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U.K. Bowland Shale Potential

Brian Hicks

Written By Brian Hicks

Posted April 23, 2013

Good news from the U.K.’s Bowland Shale deposit. The sheer thickness of the shale rock in northwestern England means gas production operations can actually be accomplished with minimal fuss on the surface, geologists found.

Indeed, the Bowland basin’s shale is roughly three times as thick as the Marcellus Shale over here in the U.S.—we’re talking 790 meters to the Marcellus’ 270 meters. This means horizontal wells in the Bowland can simply be stacked on top of each other, thus drastically reducing the number of wells that need to be drilled top-side.

Bloomberg reports:

“It’s quite unique, the thickness of the shale,” [Francis] Egan, who joined the company [Cuadrilla Resources] last year from BHP Billiton Ltd. (BHP), said in an interview in London. “What it opens up is the possibility of stacked laterals so you stack them like a staircase minimizing the surface footprint.”

Fracking remains a contentious topic worldwide, but the U.K. government lifted an existing ban on fracking last December. Moreover, the government is pushing for tax incentives so as to attract onshore drillers in the face of declining oil and gas production in the North Sea.

Bowland Shale Promise

The Bowland Shale could be a rich find for the U.K. Cuadrilla Resources Ltd., the exploring company, holds licenses that could include as much as 200 trillion cubic feet of gas—more than double Iraq’s gas reserves. Of this, some 10 percent or more could be recoverable.

shale rock bowland sidebarCuadrilla has put off actual exploratory operations until 2014. The company is undertaking some environmental risk assessment exercises presently but expects actual production to commence in 2015 or 2016.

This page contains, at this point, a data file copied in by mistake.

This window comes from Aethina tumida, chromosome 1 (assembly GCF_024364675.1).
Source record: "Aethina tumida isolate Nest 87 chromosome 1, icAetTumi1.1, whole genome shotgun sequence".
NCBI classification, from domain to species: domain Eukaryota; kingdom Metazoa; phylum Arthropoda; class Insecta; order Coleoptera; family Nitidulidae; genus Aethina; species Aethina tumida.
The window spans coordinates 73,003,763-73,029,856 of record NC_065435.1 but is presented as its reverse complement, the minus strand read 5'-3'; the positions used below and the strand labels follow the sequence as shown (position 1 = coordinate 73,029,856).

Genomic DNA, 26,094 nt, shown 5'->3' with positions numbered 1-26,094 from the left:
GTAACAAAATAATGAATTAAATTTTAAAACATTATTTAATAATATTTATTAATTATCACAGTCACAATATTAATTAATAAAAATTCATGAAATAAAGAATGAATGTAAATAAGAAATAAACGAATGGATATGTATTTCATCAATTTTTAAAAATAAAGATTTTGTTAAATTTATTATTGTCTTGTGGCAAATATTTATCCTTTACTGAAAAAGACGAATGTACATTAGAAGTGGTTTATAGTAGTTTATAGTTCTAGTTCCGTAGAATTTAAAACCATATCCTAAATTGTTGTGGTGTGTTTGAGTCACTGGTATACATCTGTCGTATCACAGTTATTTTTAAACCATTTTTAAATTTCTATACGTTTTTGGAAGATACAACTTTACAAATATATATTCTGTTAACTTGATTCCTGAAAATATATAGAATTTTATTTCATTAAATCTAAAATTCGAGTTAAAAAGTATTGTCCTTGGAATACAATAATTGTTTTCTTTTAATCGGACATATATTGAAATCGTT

Protests from regional voices carry the usual strains—noise pollution, increased traffic congestion, potential water aquifer contamination, and so on. However, the U.K. could certainly benefit on a larger scale from a thorough exploitation of the Bowland Shale.

Let’s say the recovery rate hovers around 10 percent. That would mean any gas extracted under those limits would still be worth around $215 billion.

Other companies have also taken note of the Bowland Shale’s peculiarities and promises. Dart Energy Ltd. (ASX:DTE) operates across Australia, Asia, and Europe, primarily on exploratory operations in coal-bed methane and shale gas. Now, it hopes to begin drilling operations in the Bowland next year, encouraged by promises of tax incentives courtesy of the U.K. government.

The company is presently working out possible joint-venture agreements. Dart already has a presence in that general area; the company is drilling development wells in Scotland. First sales of gas could come as soon as next year.

British Shale Revolution?

All of this is good news for the energy sector in the U.K. Production from the North Sea is definitely on the decline. That means companies must look homeward to find new sources. And so far, things have gone well.

However, the larger picture here is that a booming U.K. shale sector could mean big things for Western Europe as far as trade agreements go. That would make things hairy for Russian oil giant Gazprom, which remains the largest supplier of oil and gas to Western Europe.

The British Geological Survey is set to release its most recent estimates of British shale gas reserves shortly. Estimates have been remarkably high—to the tune of some 1,800 trillion cubic feet. Given the U.K.’s energy consumption patterns, that implies a 600-year supply.

Of course, not all of this gas would be recoverable. Still, even by our hypothetical 10-percent margin, we’re talking about adequate supply for the U.K. for the next hundred years.

However, unlike the U.S., there are regulatory concerns in the U.K. that could temper all the excitement. How revenue, land ownership, and related issues will be worked out might very well prove crucial to scaling up Britain’s shale operations.

Likewise, the environmental aspects have to be attended to. This means not only a thorough review of the infrastructure in operation, but also potential re-evaluations of environmental legislation.

And finally, the international aspect will be another factor. Canada, for example, is seeking out ways to get its oil sands-sourced gas out to Asian markets via terminals on the West Coast and U.S. Gulf Coast (and the TransCanada Keystone XL matter continues to be a big issue in that context). A British shale revolution would no doubt see the U.K. trying out its own export programs.


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